Now that the bad news is out, Say Yes officials are being much more open about other questions that have been flying around since early March when the public became aware there would be cuts in the program.
For instance, Turlington confirmed that the national Say Yes to Education organization did kick in some money to help cover current scholarships recently, even though that wasn’t initially part of the plan.
The group also released some information about those who benefited from the program in the 2016-2017 school year. Of 5,500 graduates of Guilford County Schools, 3,644 enrolled in colleges and universities. Of those, 2,493 received Say Yes money.
A large majority of those – 2,045 – attended four-year public colleges and universities, while 448 attended two-year colleges. Of the “Say Yes scholars” – as the recipients are known – 131 attended private colleges and universities that participate in the program, and 28 of those students attended out-of-state private schools.
Of the students receiving Say Yes benefits this school year, 55 percent were female and 45 percent male; 48 percent were white, 32 percent black, 6 percent Hispanic or Latino and 14 percent were “other” or didn’t specify a race.
The most popular schools for those using the Say Yes program were, in order, Guilford Technical Community College, the University of North Carolina at Greensboro, North Carolina State University, the University of North Carolina at Charlotte and Appalachian State University. The most popular private colleges for those benefiting from the Say Yes program were Greensboro College, Guilford College, High Point University, Bennett College and Salem College.
At the press conference, Cornelio said the Scholarship Board had some tough choices to make but felt this was the right path forward.
“This is a result we would have liked to have avoided,” he said, adding, “We are confident we arrived at the best possible solution to a situation where quite frankly there are no attractive alternatives.”
He encouraged anyone with questions to visit the Say Yes website, Facebook page or to call or email with questions.
He said Say Yes Guilford would need about $450 million to have a scholarship program that paid all last dollar tuition costs for everyone. That estimate was down about $100 million from the one Say Yes Guilford gave out a few weeks ago but it is still much higher than the $70 million mark Say Yes originally projected – a major mistake that is yet to be fully explained.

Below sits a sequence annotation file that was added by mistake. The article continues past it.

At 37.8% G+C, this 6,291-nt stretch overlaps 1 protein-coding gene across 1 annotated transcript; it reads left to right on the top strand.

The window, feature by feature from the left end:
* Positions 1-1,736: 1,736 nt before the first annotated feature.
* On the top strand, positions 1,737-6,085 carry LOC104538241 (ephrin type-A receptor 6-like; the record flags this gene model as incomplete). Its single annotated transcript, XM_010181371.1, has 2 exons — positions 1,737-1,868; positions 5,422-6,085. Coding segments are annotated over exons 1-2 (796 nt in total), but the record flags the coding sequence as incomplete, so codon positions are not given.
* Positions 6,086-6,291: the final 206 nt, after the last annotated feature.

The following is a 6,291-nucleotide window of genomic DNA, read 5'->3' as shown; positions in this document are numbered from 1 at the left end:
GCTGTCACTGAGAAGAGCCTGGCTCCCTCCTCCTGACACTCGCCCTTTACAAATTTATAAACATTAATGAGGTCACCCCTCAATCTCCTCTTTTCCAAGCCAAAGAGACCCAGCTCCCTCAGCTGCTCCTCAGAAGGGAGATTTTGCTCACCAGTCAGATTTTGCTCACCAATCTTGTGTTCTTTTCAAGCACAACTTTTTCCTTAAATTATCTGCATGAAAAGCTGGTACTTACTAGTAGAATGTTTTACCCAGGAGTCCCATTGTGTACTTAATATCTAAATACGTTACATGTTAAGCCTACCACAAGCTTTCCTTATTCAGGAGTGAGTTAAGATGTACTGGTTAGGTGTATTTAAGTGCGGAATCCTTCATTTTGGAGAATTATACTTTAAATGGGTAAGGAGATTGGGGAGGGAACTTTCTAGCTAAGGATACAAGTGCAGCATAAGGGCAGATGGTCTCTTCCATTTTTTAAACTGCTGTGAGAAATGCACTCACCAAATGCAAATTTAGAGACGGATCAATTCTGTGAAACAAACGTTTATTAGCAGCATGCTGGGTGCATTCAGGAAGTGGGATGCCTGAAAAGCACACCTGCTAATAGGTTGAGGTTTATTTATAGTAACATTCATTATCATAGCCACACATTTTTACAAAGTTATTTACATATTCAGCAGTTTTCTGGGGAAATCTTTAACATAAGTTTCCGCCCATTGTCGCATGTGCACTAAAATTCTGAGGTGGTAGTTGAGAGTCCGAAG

Cornelio did give some additional facts.
“We didn’t have a lot of data about Guilford kids that went to college so we started with the national model, from Say Yes, and tried to apply some assumptions about what we thought we knew,” Cornelio said.
“I would say the big effective difference between the model and what actually happened was that a lot of kids went to school in comparison to the model,” Cornelio said. “More kids in comparison with the model received a lot more tuition from us. We paid out about four times per student the average we thought we would pay out and that’s where you see the difference. The $6 million is far more cash than we can pay out every year.”
In order to do that, Say Yes Guilford would need an endowment in the hundreds of millions, which is a far cry from what it currently has.
The group has $42 million in pledges and commitments, $9.2 of which is in the bank for the endowment.
The news of the new criteria did not sit well with many people whose benefits were cut or removed. Of 75 comments posted on Facebook about the new criteria, most were highly negative ones from those who will be cut out from or get reduced benefits from the program under the new rules.
Most were like the post of Gary Wade, who wrote: “I have THREE freshmen at UNCG on this program that was ‘Promised’ and just learned ‘Say Yes’ is yanking the rug out from under us in mid-stream. We revamped all our finances to include this promise. They are out of funds before the first year ends. THREE expenses of THREE KIDS and they told us we ‘make too much money under the new rules’ to qualify. When you deduct all expenses for 3 full time freshmen students, what’s left over isn’t “very much” money! Great….. All the funds will now go to low-income families only. More entitlements!!! More penalization to people who really work extra hard to make ends meet!!”
There were a few posts from those who were sympathetic. Christi Shropshire, for instance, posted, “I have benefited for one year and I am thankful for every cent! I now do not qualify. I wish things were different but I’m not at all angry.”
After the March 30 press conference, Turlington said it was his understanding that about $1.2 million in Say Yes national funds went to pay off the unexpected costs of the current year for Say Yes Guilford. Even that extra $1.2 million wouldn’t cover the gap between the group’s projected first-year payout of $900,000 and the $6 million Say Yes Guilford actually needed. It is not clear where the remainder of the money came from.
When Turlington was asked if the money from the national organization was a gift or a loan, he responded, “Some of the language is still going back and forth.”
Turlington also said that no one in the organization was pointing fingers at one another and said the decision process that got the program to this point was a “collective effort” in which local and national Say Yes officials, along with “scholarship experts,” created the now defunct model on the best available data.
“It’s just been one of those things where everybody was at the table at the same time,” Turlington said.
He said a “study committee” made up of Scholarship Board members had then come up with the new model and recommended two potential models going forward to the Scholarship Board.
When Turlington was asked about the size of the endowment that Say Yes Guilford would now shoot for, he said that question was still undecided. Until now, the goal has been to get $70 million and the group has “pledges and commitments” for nearly $42 million. But, clearly, $70 million isn’t anywhere near enough money to establish the program as originally conceived. Turlington said he does not know what the new goal will be.
“They haven’t discussed really what the mark is,” he said, “but I think its safe to say that $70 million is not going to be the mark.”